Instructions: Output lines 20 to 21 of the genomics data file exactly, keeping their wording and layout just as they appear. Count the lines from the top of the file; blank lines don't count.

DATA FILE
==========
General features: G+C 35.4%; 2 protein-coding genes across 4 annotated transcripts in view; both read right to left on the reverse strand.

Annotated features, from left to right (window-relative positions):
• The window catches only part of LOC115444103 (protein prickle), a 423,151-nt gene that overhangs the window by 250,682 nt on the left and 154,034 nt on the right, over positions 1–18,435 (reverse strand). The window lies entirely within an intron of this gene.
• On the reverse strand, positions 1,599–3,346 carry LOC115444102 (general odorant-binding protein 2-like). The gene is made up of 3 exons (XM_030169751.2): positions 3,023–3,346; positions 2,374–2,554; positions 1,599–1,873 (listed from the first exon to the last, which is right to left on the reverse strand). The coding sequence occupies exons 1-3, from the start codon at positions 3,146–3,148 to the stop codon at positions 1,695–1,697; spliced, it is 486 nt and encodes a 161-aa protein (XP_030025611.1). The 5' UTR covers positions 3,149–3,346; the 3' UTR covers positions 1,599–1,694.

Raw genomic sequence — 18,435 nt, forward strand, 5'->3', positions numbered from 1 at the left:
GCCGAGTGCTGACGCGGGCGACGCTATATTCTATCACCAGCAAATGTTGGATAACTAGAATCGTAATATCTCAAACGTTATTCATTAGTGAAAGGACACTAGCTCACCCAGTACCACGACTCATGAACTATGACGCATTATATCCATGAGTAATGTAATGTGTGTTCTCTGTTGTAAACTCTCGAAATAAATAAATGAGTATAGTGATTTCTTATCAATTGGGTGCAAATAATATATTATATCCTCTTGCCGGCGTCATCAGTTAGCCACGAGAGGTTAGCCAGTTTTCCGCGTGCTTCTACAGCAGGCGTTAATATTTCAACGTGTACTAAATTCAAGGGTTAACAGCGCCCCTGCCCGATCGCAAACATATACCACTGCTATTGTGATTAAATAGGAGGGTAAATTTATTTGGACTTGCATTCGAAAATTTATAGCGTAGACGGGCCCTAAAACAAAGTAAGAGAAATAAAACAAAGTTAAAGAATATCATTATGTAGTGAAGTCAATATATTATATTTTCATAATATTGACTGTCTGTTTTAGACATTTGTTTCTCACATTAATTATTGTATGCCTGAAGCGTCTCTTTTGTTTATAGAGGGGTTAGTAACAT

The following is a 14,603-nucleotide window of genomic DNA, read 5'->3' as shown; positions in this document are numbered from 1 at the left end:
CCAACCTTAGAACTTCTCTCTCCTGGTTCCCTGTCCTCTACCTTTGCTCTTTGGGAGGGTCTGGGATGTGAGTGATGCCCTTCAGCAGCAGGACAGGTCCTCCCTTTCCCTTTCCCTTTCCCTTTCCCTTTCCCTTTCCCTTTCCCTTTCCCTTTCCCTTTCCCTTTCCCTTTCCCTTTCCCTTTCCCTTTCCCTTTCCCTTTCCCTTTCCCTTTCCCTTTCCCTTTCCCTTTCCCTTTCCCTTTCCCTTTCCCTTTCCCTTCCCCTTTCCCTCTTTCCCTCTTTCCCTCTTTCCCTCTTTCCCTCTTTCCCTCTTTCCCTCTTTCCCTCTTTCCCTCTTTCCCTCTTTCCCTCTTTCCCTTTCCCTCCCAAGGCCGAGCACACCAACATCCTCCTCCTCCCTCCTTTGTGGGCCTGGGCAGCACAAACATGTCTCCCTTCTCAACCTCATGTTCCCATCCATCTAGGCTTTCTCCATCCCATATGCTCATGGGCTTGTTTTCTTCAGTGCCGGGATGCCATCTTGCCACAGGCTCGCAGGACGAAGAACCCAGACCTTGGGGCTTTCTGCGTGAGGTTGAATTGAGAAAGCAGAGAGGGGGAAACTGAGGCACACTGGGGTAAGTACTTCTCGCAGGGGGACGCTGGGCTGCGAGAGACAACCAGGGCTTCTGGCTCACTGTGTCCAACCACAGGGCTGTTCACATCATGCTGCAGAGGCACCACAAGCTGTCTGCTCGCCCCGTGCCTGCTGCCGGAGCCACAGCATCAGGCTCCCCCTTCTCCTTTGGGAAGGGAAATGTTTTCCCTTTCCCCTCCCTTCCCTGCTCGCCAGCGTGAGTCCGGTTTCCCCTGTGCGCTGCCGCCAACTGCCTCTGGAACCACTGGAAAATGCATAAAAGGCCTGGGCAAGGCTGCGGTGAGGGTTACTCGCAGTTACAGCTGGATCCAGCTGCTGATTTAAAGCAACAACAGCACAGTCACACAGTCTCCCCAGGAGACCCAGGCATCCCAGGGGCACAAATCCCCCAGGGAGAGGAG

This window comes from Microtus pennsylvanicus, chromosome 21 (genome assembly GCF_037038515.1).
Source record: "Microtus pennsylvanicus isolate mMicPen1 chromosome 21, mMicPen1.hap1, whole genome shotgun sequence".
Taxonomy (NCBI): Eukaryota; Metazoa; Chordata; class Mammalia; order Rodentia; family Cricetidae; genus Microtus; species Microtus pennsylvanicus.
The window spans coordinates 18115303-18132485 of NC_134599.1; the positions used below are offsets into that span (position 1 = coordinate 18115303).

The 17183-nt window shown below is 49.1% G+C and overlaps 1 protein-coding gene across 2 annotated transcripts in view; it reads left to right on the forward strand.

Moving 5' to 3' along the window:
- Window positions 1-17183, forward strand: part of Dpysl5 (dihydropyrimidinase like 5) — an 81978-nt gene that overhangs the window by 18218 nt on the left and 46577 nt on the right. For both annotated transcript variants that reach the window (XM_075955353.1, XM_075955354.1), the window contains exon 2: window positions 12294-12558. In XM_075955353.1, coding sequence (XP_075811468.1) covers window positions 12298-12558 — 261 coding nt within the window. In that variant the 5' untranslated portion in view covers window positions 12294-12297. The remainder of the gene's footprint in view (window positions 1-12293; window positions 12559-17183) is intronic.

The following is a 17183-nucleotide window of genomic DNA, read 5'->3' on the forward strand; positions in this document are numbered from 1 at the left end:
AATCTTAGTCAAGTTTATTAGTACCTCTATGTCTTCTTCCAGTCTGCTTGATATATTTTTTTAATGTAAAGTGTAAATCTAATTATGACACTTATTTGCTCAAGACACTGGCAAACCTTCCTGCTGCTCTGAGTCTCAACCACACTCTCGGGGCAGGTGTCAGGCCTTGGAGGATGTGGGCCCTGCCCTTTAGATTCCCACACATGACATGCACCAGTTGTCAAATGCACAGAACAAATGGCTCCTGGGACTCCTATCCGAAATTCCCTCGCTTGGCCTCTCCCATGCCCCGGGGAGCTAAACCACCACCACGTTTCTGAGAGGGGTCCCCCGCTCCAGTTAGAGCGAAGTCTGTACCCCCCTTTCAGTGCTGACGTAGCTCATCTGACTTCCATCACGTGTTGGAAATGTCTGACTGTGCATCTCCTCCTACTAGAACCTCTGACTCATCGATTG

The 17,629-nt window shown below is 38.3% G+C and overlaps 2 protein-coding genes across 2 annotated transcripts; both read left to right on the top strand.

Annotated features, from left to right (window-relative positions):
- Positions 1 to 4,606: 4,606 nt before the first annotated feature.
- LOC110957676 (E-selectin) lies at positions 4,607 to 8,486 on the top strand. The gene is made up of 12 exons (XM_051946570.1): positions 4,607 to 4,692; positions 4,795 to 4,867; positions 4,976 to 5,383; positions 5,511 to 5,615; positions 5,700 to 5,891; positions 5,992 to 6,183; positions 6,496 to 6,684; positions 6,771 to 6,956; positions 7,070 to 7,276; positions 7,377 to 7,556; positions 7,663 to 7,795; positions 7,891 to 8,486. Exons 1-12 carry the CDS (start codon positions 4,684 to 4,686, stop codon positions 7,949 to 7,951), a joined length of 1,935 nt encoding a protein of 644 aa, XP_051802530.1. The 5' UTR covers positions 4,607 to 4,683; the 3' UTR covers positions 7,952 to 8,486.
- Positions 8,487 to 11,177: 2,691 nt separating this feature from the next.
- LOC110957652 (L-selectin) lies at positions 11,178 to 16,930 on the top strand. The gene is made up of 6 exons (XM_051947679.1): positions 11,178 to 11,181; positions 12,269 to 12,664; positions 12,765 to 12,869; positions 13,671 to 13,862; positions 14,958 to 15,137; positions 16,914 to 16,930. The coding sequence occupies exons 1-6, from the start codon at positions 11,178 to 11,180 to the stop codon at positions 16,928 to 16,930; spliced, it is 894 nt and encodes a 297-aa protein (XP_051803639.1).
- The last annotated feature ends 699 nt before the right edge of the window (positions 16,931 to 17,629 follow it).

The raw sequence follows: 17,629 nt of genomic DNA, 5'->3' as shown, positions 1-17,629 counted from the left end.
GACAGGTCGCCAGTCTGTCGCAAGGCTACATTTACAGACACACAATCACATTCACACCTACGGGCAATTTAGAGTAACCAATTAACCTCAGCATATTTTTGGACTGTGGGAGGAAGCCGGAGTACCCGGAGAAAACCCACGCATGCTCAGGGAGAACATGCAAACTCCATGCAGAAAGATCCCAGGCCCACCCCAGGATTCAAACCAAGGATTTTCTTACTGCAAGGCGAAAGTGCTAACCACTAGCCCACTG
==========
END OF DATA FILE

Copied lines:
- Positions 1 to 4,606: 4,606 nt before the first annotated feature.
- LOC110957676 (E-selectin) lies at positions 4,607 to 8,486 on the top strand. The gene is made up of 12 exons (XM_051946570.1): positions 4,607 to 4,692; positions 4,795 to 4,867; positions 4,976 to 5,383; positions 5,511 to 5,615; positions 5,700 to 5,891; positions 5,992 to 6,183; positions 6,496 to 6,684; positions 6,771 to 6,956; positions 7,070 to 7,276; positions 7,377 to 7,556; positions 7,663 to 7,795; positions 7,891 to 8,486. Exons 1-12 carry the CDS (start codon positions 4,684 to 4,686, stop codon positions 7,949 to 7,951), a joined length of 1,935 nt encoding a protein of 644 aa, XP_051802530.1. The 5' UTR covers positions 4,607 to 4,683; the 3' UTR covers positions 7,952 to 8,486.